US Supreme Court Gives Local Governments Green Light to be Inhumane

In a 6-3 decision, the US Supreme Court overturned lower court rulings that determined it is cruel and unusual punishment under the Eight Amendment of the US Constitution to fine people for sleeping outside, even if there is no place for them to go. The local ordinance was used to fine people sleeping outside if they had a blanket or a pillow to protect them from the elements. Essentially, the facts demonstrated that the law was used to punish individuals experiencing homelessness with fines that could not be paid by someone with little to no financial means. The lower court rulings determined the Grants Pass law to be in violation of the Eighth Amendment that prohibits cruel and unusual punishment largely due to the fines combined with the fact that those fined did not have a place to go to.

“The decision is one of the most pivotal decisions in decades impacting individuals and families experiencing homelessness. It has given municipalities across the nation the green light to punish homelessness instead of working towards sustainable solutions for economic stability and upward mobility for the most vulnerable among us,” writes Primavera CEO Tisha Tallman.  While stating homelessness is a complex issue, Justice Gorsuch, writing the opinion for the Justices, concludes that the Eighth Amendment “does not authorize federal judges to wrest those rights and responsibilities from the American People and in their place dictate this Nation’s homelessness policy.”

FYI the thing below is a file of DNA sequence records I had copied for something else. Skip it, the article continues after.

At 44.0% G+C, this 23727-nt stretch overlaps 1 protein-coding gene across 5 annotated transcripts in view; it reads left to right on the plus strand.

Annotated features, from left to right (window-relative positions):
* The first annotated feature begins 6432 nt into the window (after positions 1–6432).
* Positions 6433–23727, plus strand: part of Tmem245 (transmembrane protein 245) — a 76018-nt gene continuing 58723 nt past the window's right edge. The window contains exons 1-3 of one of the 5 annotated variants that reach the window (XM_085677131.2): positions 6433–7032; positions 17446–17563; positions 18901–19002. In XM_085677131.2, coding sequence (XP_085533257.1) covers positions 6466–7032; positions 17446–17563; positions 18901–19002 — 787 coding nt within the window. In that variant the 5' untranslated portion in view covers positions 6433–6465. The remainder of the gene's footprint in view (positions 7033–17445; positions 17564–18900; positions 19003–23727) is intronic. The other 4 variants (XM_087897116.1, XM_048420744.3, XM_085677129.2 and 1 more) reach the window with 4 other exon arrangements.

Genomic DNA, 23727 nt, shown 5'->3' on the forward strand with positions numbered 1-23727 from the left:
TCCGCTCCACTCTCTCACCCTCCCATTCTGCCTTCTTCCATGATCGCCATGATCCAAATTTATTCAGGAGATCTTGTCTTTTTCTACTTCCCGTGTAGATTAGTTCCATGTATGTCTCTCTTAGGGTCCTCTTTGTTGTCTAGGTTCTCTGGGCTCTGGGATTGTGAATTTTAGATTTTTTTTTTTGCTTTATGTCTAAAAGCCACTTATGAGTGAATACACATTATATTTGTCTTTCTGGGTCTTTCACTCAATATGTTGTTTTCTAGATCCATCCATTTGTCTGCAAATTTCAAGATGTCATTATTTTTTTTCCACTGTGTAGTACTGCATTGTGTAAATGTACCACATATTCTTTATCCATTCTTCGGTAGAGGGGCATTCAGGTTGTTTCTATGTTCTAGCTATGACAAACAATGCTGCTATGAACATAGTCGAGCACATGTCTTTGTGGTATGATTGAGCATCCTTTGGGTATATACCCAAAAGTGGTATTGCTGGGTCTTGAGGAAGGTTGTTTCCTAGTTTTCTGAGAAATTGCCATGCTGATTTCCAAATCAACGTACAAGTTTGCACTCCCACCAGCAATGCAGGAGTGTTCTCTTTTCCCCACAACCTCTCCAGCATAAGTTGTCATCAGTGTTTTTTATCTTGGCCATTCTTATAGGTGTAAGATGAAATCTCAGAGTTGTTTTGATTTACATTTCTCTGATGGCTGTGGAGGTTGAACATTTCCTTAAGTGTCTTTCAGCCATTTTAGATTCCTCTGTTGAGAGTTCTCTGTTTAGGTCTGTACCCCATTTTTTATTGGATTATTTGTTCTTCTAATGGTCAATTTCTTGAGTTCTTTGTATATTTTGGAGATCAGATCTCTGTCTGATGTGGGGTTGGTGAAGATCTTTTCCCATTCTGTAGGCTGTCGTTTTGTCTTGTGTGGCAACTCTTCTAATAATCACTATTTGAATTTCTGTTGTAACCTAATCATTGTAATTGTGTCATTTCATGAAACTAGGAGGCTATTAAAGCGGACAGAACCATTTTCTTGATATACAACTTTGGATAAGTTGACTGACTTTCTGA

“This decision impacts not only those currently experiencing homelessness, but will similarly impact the millions of Americans on the brink of homelessness. At a time when we are experiencing inflation, decreased affordable housing inventory, and market forces that have driven up rents, now is the time to move towards collaboration and sustainable solutions. We must simultaneously work towards preserving existing affordable housing inventory while making way for additional affordable housing. Some solutions include: increased funding for prevention and intervention; rethinking impediments to affordable housing development such as zoning and permitting; increased funding and incentives for existing aging affordable housing inventory to remain affordable. Governor Hobbs recently signed two laws – the “casita bill” and the “middle housing bill” that move us in the right direction. Similarly, on May 21, Pima County passed an ordinance described as a “transit-oriented development bill” that makes way for affordable housing to be built along transit corridors. This recognizes not only the need for additional housing, but also housing that places people in areas to get to opportunity,” commented Primavera CEO Tisha Tallman.

“Tucson is in a unique situation to move the needle on poverty and homelessness with our strong philanthropy, business, non-profit sector, faith community, and government bodies. I know we will do the right thing and continue to move towards an inclusive community where all can thrive,” concludes Primavera CEO Tisha Tallman. “We have the ability to be a model for other municipalities.”

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